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Arthritis Drug Seen to Cut Heart Risk

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Methotrexate, used for the treatment of rheumatoid arthritis and psoriasis, may also reduce the risk of atherosclerosis and circulatory diseases affecting the heart and brain, investigators have found.

As Dr. Robert S. Kirsner told Reuters Health, “the finding that treatment of psoriasis, and rheumatoid arthritis, reduced the risk of development of vascular disease…suggests that patients with these diseases may derive benefit from treatment beyond control of their skin and joint disease.” Kirsner, at the University of Miami, and colleagues note in the American Academy of Dermatology that methotrexate is an analog of folate and has anti-inflammatory effects that may help reduce vascular disease. However, it may also promote higher levels of a compound called homocysteine, which can increase the risk of vascular disease. To see how these two factors balance out in reality, the researchers studied data on 7615 outpatients with psoriasis and 6707 with rheumatoid arthritis who were treated at Veterans Administration facilities in Florida or Puerto Rico. Those with psoriasis who were prescribed methotrexate had a significantly reduced risk of vascular disease compared with those who were not. The risk was lowest at 50 percent in those given a low dose of methotrexate. Similar but less pronounced risk reductions were seen in arthritis patients. Despite its tendency to adversely affect homocysteine levels, methotrexate therapy “may provide further vasculoprotective benefits.” the researchers conclude. (Source: American Academy of Dermatology: Reuters Health: David Douglas: February 2005.)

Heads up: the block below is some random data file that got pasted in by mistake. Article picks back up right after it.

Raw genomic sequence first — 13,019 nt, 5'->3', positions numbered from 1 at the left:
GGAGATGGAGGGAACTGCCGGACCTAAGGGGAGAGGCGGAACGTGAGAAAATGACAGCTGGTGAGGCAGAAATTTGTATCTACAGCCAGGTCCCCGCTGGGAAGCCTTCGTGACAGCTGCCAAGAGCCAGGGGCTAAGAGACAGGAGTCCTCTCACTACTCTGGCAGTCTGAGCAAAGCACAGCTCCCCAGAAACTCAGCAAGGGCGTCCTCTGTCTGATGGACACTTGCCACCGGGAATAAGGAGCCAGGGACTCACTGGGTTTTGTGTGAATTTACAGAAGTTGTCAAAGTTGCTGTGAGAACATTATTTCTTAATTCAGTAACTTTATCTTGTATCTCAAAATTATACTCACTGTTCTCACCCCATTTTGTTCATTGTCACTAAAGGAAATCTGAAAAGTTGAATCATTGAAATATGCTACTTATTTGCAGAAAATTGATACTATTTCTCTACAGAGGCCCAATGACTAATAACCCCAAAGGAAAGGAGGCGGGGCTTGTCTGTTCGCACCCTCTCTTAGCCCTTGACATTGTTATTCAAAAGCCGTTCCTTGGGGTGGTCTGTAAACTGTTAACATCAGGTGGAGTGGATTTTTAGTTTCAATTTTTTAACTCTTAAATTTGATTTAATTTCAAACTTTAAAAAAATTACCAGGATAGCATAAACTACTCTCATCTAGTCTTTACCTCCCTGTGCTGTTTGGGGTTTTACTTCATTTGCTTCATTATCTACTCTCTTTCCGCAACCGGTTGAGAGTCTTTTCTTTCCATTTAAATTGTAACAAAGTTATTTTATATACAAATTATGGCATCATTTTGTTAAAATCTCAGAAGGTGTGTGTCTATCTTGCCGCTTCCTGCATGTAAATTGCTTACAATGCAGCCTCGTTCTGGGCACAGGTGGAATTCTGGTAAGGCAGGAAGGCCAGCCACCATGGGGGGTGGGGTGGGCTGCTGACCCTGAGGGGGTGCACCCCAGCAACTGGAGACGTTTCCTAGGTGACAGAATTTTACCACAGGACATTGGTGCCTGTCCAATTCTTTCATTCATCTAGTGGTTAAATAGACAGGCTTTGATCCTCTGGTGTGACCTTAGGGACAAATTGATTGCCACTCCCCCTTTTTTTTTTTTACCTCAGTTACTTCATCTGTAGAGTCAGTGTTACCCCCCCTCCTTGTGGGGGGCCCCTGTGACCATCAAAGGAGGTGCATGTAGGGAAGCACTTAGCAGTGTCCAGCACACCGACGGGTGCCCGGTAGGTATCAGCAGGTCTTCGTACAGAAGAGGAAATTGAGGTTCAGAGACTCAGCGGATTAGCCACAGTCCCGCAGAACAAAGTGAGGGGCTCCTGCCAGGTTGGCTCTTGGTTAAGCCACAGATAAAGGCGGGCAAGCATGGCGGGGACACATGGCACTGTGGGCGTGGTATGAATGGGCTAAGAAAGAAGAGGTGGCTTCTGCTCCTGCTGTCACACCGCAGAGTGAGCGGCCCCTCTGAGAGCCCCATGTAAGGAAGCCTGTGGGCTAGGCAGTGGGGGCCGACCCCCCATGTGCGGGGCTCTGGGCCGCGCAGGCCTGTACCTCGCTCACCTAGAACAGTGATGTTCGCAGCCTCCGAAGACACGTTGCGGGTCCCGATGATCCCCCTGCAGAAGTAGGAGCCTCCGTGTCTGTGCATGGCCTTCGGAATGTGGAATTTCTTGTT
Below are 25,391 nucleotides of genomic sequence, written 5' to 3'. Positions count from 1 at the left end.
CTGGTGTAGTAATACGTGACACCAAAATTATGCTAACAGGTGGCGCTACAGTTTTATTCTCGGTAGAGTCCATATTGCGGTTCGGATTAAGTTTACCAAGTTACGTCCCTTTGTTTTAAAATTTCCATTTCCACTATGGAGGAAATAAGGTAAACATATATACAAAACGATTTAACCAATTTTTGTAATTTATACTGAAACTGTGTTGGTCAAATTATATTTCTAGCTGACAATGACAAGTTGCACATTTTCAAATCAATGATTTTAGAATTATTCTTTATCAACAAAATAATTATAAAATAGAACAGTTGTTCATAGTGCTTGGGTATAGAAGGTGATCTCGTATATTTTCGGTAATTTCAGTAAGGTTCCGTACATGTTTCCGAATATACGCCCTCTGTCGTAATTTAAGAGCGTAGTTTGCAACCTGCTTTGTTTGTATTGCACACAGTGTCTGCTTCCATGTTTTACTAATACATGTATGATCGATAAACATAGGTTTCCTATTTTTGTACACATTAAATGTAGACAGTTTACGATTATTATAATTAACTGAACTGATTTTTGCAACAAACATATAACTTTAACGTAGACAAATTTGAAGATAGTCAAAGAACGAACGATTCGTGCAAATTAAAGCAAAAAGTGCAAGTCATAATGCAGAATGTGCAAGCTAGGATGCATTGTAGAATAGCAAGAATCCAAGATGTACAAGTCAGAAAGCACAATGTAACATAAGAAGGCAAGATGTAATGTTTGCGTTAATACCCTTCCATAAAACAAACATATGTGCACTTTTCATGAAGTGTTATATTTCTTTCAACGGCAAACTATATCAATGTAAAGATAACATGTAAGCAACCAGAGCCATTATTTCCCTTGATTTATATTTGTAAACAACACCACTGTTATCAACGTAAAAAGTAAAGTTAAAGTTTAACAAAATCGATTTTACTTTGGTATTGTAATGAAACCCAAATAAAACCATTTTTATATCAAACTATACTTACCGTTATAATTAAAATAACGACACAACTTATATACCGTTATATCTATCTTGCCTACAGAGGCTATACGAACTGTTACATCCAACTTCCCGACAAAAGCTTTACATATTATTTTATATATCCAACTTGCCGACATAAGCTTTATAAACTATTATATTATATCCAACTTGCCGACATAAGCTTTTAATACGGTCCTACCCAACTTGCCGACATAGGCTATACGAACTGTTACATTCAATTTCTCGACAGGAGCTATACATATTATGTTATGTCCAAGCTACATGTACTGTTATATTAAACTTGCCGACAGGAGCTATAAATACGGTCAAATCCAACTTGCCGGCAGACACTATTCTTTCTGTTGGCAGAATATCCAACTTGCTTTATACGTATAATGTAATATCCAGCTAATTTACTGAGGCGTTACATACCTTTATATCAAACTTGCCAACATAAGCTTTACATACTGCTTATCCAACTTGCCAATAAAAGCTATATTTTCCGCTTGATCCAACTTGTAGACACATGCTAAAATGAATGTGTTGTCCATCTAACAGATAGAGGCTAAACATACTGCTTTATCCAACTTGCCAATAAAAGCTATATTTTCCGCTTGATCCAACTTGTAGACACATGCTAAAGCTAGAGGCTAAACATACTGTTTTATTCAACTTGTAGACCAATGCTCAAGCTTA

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Posted On: 17 February, 2005
Modified On: 16 January, 2014


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